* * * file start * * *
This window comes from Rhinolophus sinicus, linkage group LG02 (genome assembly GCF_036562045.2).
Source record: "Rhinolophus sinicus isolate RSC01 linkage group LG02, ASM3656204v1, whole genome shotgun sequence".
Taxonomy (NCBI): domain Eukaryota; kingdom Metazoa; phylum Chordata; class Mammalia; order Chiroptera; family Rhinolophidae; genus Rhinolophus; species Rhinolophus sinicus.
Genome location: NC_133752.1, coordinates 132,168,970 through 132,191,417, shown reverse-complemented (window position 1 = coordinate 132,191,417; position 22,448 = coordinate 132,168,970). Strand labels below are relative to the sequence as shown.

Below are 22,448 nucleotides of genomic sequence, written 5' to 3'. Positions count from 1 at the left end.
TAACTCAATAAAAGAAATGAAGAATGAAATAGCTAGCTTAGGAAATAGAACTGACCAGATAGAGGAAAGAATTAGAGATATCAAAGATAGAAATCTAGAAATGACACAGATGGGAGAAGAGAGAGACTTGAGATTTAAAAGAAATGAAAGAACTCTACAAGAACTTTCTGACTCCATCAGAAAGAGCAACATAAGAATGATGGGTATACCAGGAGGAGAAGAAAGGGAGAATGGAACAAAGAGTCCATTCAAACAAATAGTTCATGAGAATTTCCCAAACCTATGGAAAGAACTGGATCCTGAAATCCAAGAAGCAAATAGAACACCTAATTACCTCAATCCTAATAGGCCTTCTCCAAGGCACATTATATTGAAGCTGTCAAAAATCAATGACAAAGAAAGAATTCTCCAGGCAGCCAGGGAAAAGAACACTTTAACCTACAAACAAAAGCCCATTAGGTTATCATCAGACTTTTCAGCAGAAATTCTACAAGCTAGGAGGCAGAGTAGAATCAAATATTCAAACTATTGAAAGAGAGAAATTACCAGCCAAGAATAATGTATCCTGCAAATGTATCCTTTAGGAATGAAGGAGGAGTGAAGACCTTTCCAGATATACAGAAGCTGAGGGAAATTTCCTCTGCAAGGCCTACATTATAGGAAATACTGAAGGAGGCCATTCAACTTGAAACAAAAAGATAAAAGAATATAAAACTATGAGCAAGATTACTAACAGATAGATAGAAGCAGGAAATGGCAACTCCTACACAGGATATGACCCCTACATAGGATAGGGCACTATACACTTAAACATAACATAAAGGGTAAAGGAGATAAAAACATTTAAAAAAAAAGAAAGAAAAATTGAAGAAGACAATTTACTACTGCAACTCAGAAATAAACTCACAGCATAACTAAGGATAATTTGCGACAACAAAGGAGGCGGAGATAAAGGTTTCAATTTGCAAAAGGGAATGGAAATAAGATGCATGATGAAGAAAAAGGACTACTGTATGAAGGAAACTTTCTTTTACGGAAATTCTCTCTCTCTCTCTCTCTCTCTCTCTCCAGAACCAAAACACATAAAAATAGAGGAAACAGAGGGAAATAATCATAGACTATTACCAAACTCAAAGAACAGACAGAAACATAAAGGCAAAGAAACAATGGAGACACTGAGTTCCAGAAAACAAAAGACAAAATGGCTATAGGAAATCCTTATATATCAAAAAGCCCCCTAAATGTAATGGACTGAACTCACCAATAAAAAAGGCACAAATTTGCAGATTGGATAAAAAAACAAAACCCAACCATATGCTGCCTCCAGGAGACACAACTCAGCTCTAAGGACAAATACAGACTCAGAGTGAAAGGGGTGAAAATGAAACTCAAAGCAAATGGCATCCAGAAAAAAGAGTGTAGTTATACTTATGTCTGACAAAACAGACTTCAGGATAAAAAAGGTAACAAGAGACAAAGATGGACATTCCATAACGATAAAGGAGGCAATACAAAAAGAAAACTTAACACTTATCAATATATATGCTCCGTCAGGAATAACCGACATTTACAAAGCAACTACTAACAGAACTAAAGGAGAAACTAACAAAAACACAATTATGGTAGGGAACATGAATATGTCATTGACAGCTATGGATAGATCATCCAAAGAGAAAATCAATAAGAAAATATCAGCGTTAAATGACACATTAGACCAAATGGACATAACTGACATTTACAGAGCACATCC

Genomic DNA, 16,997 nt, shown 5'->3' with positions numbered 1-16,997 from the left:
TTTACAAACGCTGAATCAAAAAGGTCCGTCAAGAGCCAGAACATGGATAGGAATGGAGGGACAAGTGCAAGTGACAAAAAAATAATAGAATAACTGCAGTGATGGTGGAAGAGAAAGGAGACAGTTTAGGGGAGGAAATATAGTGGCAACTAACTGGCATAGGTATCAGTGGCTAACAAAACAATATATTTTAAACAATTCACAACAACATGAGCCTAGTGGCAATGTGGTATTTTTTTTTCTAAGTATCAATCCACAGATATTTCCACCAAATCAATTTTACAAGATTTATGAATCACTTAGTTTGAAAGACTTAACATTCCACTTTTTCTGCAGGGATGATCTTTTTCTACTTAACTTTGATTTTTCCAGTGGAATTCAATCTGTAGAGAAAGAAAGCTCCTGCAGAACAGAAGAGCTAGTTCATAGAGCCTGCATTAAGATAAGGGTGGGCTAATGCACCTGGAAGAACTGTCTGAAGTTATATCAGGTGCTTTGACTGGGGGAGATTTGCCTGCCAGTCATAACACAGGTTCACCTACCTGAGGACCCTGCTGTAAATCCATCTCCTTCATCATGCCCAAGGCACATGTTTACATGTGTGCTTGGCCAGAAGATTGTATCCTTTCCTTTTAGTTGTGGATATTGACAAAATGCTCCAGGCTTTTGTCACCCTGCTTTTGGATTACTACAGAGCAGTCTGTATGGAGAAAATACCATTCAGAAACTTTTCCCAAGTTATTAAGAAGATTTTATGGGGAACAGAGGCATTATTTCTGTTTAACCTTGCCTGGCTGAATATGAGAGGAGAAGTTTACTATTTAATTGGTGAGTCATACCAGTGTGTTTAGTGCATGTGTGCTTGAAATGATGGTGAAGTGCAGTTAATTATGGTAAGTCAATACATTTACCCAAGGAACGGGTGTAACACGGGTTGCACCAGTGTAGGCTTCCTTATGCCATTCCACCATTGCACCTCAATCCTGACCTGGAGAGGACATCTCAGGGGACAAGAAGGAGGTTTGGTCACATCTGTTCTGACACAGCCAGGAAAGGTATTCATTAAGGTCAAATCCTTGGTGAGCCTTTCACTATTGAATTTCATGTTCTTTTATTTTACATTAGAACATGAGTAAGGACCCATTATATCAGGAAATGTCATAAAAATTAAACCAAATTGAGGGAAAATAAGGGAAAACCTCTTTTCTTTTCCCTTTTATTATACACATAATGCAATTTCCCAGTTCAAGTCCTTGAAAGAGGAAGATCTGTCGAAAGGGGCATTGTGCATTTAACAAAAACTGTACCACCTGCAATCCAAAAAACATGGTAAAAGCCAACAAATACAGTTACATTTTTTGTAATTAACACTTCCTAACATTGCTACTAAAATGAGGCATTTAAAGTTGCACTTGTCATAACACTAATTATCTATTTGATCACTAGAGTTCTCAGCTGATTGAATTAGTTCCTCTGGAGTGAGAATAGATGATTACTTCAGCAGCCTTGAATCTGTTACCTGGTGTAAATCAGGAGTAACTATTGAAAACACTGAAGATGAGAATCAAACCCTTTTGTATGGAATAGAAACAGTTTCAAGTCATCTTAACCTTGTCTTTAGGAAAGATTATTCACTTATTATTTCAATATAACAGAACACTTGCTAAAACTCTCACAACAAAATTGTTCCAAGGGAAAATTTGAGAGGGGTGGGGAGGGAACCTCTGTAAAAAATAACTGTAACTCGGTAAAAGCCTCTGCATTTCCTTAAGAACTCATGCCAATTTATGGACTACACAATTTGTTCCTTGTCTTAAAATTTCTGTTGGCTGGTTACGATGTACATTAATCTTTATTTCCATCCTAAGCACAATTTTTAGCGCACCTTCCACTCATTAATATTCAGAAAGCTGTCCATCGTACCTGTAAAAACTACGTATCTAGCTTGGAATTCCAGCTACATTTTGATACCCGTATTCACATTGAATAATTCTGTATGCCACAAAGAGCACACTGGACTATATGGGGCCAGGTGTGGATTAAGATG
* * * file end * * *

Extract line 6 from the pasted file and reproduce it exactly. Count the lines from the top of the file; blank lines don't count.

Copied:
TAACTCAATAAAAGAAATGAAGAATGAAATAGCTAGCTTAGGAAATAGAACTGACCAGATAGAGGAAAGAATTAGAGATATCAAAGATAGAAATCTAGAAATGACACAGATGGGAGAAGAGAGAGACTTGAGATTTAAAAGAAATGAAAGAACTCTACAAGAACTTTCTGACTCCATCAGAAAGAGCAACATAAGAATGATGGGTATACCAGGAGGAGAAGAAAGGGAGAATGGAACAAAGAGTCCATTCAAACAAATAGTTCATGAGAATTTCCCAAACCTATGGAAAGAACTGGATCCTGAAATCCAAGAAGCAAATAGAACACCTAATTACCTCAATCCTAATAGGCCTTCTCCAAGGCACATTATATTGAAGCTGTCAAAAATCAATGACAAAGAAAGAATTCTCCAGGCAGCCAGGGAAAAGAACACTTTAACCTACAAACAAAAGCCCATTAGGTTATCATCAGACTTTTCAGCAGAAATTCTACAAGCTAGGAGGCAGAGTAGAATCAAATATTCAAACTATTGAAAGAGAGAAATTACCAGCCAAGAATAATGTATCCTGCAAATGTATCCTTTAGGAATGAAGGAGGAGTGAAGACCTTTCCAGATATACAGAAGCTGAGGGAAATTTCCTCTGCAAGGCCTACATTATAGGAAATACTGAAGGAGGCCATTCAACTTGAAACAAAAAGATAAAAGAATATAAAACTATGAGCAAGATTACTAACAGATAGATAGAAGCAGGAAATGGCAACTCCTACACAGGATATGACCCCTACATAGGATAGGGCACTATACACTTAAACATAACATAAAGGGTAAAGGAGATAAAAACATTTAAAAAAAAAGAAAGAAAAATTGAAGAAGACAATTTACTACTGCAACTCAGAAATAAACTCACAGCATAACTAAGGATAATTTGCGACAACAAAGGAGGCGGAGATAAAGGTTTCAATTTGCAAAAGGGAATGGAAATAAGATGCATGATGAAGAAAAAGGACTACTGTATGAAGGAAACTTTCTTTTACGGAAATTCTCTCTCTCTCTCTCTCTCTCTCTCTCCAGAACCAAAACACATAAAAATAGAGGAAACAGAGGGAAATAATCATAGACTATTACCAAACTCAAAGAACAGACAGAAACATAAAGGCAAAGAAACAATGGAGACACTGAGTTCCAGAAAACAAAAGACAAAATGGCTATAGGAAATCCTTATATATCAAAAAGCCCCCTAAATGTAATGGACTGAACTCACCAATAAAAAAGGCACAAATTTGCAGATTGGATAAAAAAACAAAACCCAACCATATGCTGCCTCCAGGAGACACAACTCAGCTCTAAGGACAAATACAGACTCAGAGTGAAAGGGGTGAAAATGAAACTCAAAGCAAATGGCATCCAGAAAAAAGAGTGTAGTTATACTTATGTCTGACAAAACAGACTTCAGGATAAAAAAGGTAACAAGAGACAAAGATGGACATTCCATAACGATAAAGGAGGCAATACAAAAAGAAAACTTAACACTTATCAATATATATGCTCCGTCAGGAATAACCGACATTTACAAAGCAACTACTAACAGAACTAAAGGAGAAACTAACAAAAACACAATTATGGTAGGGAACATGAATATGTCATTGACAGCTATGGATAGATCATCCAAAGAGAAAATCAATAAGAAAATATCAGCGTTAAATGACACATTAGACCAAATGGACATAACTGACATTTACAGAGCACATCC